Take the 2-minute tour ×
Server Fault is a question and answer site for professional system and network administrators. It's 100% free, no registration required.

I have a directory that contains symbolic links to other directories located on different media on my system:

/opt/lun1/2011 /opt/lun1/2010 /opt/lun2/2009 /opt/lun2/2008 /opt/lun3/2007

But the symbolic links show up as:

/files/2011 /files/2010 /files/2009 /files/2008 /files/2007

How can I perform an rsync that follows the symbolic links?

e.g.:

rsync -XXX /files/ user@server:/files/

share|improve this question

1 Answer 1

up vote 17 down vote accepted

The -L flag to rsync will sync the contents of files or directories linked to, rather than the symbolic link.

share|improve this answer
    
When I do this, all the receiver symbolic links get deleted and my sender starts re-sending the files. –  ensnare Mar 10 '11 at 16:40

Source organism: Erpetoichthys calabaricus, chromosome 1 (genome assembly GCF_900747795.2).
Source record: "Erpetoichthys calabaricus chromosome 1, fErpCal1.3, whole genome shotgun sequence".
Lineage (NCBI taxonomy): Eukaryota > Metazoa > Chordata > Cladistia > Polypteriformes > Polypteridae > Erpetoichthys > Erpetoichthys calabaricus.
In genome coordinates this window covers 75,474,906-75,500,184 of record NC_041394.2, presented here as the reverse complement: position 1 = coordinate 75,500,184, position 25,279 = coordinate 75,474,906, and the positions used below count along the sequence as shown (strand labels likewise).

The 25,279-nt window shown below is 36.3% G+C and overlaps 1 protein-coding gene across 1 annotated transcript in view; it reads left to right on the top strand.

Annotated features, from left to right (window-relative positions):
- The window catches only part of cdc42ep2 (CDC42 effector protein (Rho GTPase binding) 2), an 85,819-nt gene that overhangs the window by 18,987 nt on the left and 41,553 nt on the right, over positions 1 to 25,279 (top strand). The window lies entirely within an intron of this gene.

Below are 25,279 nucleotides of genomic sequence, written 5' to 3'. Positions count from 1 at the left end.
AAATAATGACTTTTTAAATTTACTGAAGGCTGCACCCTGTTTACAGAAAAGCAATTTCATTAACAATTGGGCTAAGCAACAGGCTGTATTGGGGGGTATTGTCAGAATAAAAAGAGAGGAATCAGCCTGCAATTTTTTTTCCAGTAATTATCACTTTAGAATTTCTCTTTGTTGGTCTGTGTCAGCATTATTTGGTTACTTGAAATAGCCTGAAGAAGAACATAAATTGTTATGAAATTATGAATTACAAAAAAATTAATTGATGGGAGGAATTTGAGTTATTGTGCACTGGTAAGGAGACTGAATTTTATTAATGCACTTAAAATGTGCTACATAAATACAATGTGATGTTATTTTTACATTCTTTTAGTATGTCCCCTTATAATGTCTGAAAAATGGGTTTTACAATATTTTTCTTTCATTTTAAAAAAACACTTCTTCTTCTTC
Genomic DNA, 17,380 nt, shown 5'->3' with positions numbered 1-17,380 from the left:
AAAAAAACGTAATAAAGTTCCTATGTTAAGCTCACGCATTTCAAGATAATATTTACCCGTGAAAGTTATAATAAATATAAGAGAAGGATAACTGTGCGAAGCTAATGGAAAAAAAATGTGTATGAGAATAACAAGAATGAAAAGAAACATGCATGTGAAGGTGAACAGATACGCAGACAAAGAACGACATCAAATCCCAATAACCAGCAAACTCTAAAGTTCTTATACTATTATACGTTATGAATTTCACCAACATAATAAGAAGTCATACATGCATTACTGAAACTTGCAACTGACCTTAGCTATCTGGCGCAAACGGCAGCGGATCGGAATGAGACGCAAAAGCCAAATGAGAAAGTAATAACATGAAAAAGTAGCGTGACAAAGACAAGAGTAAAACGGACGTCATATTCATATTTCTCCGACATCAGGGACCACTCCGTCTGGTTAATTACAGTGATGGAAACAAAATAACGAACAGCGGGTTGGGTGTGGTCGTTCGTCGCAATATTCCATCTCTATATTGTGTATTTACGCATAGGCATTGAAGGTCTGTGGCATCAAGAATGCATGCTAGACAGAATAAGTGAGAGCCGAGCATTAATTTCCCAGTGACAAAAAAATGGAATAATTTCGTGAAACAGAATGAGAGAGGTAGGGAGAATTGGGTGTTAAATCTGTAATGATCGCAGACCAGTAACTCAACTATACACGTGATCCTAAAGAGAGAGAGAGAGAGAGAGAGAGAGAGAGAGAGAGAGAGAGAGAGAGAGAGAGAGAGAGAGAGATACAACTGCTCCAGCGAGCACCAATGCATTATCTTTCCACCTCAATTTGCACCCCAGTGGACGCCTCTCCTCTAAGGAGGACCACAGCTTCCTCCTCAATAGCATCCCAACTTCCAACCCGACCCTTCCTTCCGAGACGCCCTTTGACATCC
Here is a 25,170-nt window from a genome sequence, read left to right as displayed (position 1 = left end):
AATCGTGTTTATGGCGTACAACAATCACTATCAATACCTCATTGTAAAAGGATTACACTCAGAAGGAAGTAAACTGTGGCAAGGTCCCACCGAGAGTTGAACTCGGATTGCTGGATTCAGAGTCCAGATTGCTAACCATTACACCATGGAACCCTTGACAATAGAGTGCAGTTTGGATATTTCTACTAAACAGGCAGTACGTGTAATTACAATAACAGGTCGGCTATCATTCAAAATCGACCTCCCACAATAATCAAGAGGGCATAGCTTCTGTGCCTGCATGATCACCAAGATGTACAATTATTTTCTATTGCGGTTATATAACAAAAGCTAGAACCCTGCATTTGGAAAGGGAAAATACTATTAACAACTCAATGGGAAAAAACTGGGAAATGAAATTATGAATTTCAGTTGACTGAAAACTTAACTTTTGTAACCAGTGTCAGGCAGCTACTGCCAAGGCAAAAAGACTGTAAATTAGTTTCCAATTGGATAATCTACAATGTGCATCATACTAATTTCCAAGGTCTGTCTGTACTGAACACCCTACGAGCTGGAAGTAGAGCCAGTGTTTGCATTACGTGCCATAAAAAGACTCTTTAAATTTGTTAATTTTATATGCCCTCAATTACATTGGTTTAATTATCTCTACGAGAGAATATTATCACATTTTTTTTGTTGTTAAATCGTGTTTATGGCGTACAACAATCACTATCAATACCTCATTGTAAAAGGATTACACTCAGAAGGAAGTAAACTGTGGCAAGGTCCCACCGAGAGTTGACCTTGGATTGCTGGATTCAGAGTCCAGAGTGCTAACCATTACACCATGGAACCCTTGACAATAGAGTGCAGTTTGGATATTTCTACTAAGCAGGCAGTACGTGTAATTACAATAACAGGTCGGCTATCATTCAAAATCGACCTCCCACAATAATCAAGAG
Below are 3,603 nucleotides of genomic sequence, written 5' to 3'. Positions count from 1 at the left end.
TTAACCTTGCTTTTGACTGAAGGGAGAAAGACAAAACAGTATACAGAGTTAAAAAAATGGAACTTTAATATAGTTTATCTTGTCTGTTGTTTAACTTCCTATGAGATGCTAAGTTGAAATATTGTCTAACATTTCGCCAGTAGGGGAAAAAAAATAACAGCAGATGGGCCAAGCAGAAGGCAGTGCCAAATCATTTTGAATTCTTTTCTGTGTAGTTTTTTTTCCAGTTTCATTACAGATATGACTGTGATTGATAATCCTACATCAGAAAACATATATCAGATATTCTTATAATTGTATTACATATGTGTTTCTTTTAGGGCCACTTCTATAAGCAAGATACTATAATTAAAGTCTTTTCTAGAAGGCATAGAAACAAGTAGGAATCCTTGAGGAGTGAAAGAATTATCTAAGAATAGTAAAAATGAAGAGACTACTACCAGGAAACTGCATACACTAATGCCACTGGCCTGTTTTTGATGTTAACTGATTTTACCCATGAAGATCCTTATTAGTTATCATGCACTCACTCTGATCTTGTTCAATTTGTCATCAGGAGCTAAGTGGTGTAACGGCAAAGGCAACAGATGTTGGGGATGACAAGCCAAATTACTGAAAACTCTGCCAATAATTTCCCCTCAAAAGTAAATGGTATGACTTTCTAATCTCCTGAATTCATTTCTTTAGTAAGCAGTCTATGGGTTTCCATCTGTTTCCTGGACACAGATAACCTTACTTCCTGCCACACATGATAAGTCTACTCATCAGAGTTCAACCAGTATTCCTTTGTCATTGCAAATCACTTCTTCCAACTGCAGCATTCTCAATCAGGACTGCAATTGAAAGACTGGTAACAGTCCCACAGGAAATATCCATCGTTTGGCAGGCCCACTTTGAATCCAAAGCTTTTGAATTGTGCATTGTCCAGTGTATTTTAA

Isn't that what you want? I thought you wanted to have the real files on the receiving side, not just the symlinks. Do you mean you want the symlinks copied as symlinks, but automagically rewritten to point to the "right" place on the receiving system? If so, that's not what is normally meant by "an rsync that follows the symbolic links". –  MadHatter Mar 10 '11 at 17:10
    
It actually deletes the symbolic links and replaces them with the files. I want to follow the symbolic links through as if they were regular directories. –  ensnare Mar 10 '11 at 17:53
    
Are these symbolic links to files, or to directories; your comment above suggests both? Could you paste an example of what you've got on the source side and what you would like to see on the destination side, in the original question? And by example, I mean some detail: ls -al output from the source side. –  MadHatter Mar 10 '11 at 17:59
    
Hi -- these are directories. I got this to work with the -K flag. –  ensnare Mar 10 '11 at 21:20

Your Answer

 
discard

By posting your answer, you agree to the privacy policy and terms of service.

Not the answer you're looking for? Browse other questions tagged or ask your own question.